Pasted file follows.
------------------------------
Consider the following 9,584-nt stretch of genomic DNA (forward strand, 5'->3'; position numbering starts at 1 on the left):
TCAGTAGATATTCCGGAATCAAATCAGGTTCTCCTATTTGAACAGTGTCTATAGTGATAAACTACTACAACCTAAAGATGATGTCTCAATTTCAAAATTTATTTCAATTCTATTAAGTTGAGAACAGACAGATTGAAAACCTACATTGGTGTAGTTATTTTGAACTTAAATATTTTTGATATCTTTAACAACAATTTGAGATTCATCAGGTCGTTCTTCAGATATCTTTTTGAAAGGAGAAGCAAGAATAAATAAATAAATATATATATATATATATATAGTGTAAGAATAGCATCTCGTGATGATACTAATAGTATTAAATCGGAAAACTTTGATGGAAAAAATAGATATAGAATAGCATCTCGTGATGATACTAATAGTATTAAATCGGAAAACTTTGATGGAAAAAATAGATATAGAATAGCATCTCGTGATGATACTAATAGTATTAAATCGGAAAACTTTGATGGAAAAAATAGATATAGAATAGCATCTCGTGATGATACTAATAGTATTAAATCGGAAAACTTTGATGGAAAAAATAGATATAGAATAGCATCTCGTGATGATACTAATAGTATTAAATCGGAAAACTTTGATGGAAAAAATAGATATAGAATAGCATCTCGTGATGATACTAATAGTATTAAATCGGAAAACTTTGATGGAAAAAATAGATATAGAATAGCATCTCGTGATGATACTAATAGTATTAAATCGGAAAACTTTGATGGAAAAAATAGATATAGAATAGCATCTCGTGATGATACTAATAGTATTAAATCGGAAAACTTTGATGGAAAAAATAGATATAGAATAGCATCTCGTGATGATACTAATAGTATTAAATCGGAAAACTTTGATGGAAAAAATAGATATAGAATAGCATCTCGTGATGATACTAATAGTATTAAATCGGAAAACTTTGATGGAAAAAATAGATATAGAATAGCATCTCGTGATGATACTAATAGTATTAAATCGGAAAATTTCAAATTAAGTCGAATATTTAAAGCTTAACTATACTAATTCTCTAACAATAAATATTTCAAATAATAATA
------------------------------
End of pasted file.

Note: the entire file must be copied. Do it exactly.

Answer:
Consider the following 9,584-nt stretch of genomic DNA (forward strand, 5'->3'; position numbering starts at 1 on the left):
TCAGTAGATATTCCGGAATCAAATCAGGTTCTCCTATTTGAACAGTGTCTATAGTGATAAACTACTACAACCTAAAGATGATGTCTCAATTTCAAAATTTATTTCAATTCTATTAAGTTGAGAACAGACAGATTGAAAACCTACATTGGTGTAGTTATTTTGAACTTAAATATTTTTGATATCTTTAACAACAATTTGAGATTCATCAGGTCGTTCTTCAGATATCTTTTTGAAAGGAGAAGCAAGAATAAATAAATAAATATATATATATATATATATAGTGTAAGAATAGCATCTCGTGATGATACTAATAGTATTAAATCGGAAAACTTTGATGGAAAAAATAGATATAGAATAGCATCTCGTGATGATACTAATAGTATTAAATCGGAAAACTTTGATGGAAAAAATAGATATAGAATAGCATCTCGTGATGATACTAATAGTATTAAATCGGAAAACTTTGATGGAAAAAATAGATATAGAATAGCATCTCGTGATGATACTAATAGTATTAAATCGGAAAACTTTGATGGAAAAAATAGATATAGAATAGCATCTCGTGATGATACTAATAGTATTAAATCGGAAAACTTTGATGGAAAAAATAGATATAGAATAGCATCTCGTGATGATACTAATAGTATTAAATCGGAAAACTTTGATGGAAAAAATAGATATAGAATAGCATCTCGTGATGATACTAATAGTATTAAATCGGAAAACTTTGATGGAAAAAATAGATATAGAATAGCATCTCGTGATGATACTAATAGTATTAAATCGGAAAACTTTGATGGAAAAAATAGATATAGAATAGCATCTCGTGATGATACTAATAGTATTAAATCGGAAAACTTTGATGGAAAAAATAGATATAGAATAGCATCTCGTGATGATACTAATAGTATTAAATCGGAAAACTTTGATGGAAAAAATAGATATAGAATAGCATCTCGTGATGATACTAATAGTATTAAATCGGAAAATTTCAAATTAAGTCGAATATTTAAAGCTTAACTATACTAATTCTCTAACAATAAATATTTCAAATAATAATA